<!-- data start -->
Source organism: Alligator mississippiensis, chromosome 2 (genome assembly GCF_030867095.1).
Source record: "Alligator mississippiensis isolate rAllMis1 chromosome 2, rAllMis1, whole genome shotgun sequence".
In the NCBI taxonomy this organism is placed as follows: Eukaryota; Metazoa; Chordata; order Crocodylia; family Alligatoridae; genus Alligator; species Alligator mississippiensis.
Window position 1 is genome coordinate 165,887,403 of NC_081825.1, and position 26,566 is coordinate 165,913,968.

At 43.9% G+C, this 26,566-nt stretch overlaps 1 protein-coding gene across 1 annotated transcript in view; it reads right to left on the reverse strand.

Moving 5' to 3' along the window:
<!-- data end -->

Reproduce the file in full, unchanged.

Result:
Source organism: Alligator mississippiensis, chromosome 2 (genome assembly GCF_030867095.1).
Source record: "Alligator mississippiensis isolate rAllMis1 chromosome 2, rAllMis1, whole genome shotgun sequence".
In the NCBI taxonomy this organism is placed as follows: Eukaryota; Metazoa; Chordata; order Crocodylia; family Alligatoridae; genus Alligator; species Alligator mississippiensis.
Window position 1 is genome coordinate 165,887,403 of NC_081825.1, and position 26,566 is coordinate 165,913,968.

At 43.9% G+C, this 26,566-nt stretch overlaps 1 protein-coding gene across 1 annotated transcript in view; it reads right to left on the reverse strand.

Moving 5' to 3' along the window: